Families of the EgyptAir plane crash have been hoping to bury their loved ones, but it is showing from the search teams’ findings that that may not be possible.
Human remains retrieved from the EgyptAir 804 crash site point to an explosion on board, an Egyptian forensic official said today.
The official is part of the investigation team that has personally examined the body parts taken to a Cairo morgue.
He said all 80 pieces brought to the capital so far were small and that ‘there isn’t even a whole body part, like an arm or a head’.
The official, who declined to be named, said ‘the logical explanation is that it was an explosion’ that may have brought down the jet over the Mediterranean Sea.
His assessment was backed up by the head of the Egyptian Forensic Medicine Authority.
Dr Hesham Abdel-Hamid told MailOnline the body parts recovered from the Mediterranean had injuries consistent with an explosion.
He said: ‘Analysis of the remains of the victims flight MS804 indicated there was an explosion on the plane.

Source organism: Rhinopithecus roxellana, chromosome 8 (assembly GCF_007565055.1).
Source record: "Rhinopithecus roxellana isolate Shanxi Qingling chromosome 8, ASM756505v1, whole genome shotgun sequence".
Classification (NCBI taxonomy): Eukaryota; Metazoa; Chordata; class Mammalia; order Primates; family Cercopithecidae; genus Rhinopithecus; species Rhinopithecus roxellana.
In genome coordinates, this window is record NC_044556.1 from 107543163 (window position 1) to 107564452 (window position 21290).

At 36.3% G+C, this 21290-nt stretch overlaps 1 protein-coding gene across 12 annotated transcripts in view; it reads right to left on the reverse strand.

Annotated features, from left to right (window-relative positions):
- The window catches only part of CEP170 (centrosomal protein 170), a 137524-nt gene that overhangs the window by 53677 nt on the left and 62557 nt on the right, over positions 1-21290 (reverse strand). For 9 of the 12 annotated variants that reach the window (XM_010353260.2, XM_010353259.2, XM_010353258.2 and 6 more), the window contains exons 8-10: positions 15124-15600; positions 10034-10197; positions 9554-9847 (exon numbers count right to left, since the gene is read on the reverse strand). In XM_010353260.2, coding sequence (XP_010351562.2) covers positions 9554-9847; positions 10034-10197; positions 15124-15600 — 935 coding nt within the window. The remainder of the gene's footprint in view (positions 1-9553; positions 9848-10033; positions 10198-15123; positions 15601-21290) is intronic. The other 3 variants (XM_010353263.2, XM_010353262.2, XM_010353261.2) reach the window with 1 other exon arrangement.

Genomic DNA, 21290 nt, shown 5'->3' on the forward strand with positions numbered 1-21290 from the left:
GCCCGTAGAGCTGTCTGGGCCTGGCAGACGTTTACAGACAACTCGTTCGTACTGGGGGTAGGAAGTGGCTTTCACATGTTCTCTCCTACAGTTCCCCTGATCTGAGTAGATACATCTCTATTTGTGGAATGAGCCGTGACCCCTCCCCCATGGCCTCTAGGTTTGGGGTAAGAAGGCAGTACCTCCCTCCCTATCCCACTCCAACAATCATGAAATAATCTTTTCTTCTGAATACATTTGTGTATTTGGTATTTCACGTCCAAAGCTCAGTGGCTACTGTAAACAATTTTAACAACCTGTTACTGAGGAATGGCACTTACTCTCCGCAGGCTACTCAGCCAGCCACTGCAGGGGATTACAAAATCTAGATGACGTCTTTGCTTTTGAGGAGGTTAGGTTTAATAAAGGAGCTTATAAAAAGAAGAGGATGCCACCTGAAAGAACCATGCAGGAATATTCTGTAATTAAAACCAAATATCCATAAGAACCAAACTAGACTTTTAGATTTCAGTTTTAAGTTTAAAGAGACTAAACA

‘The remains had been ripped apart because of a bomb. However we have not found any bomb fragments as yet.’
More than 20 body bags containing part of corpses have been taken to the Zenhom morgue as part of the investigation.
Relatives of the 66 passengers and crew gave DNA samples to the forensic services to aid identification.
A forensic source said: ‘There is no complete body. There are only body parts. They are unrecognisable.
‘But it is important for the families to be able to bury their loved-ones and to be able to visit their grave to help with the mourning process.’
Dr Abdel-Hamid said the Egyptian Attorney General had asked the French and Greek authorities for all data relating to the aircraft and its flight path.
He said: ‘Attorney General Nabil Sadk has asked Athens and Paris to release all the documents related to Egypt Air flight MS804 and the aircraft’s flight path.
‘The attorney general has also asked the Greek and French authorities for recordings of all the communications between the aircraft and the Greek air traffic controls since it entered Greek air space.’
Earlier, the head of Egypt‘s state-run provider of air navigation services said the doomed jet did not swerve or lose altitude before it disappeared off radar.
The comments by Ehab Azmy, head of the National Air Navigation Services Company, challenged an earlier account by Greece‘s defence minister.
Mr Azmy said that in the minutes before the EgyptAir plane disappeared it was flying at its normal altitude of 37,000 feet, according to the radar reading.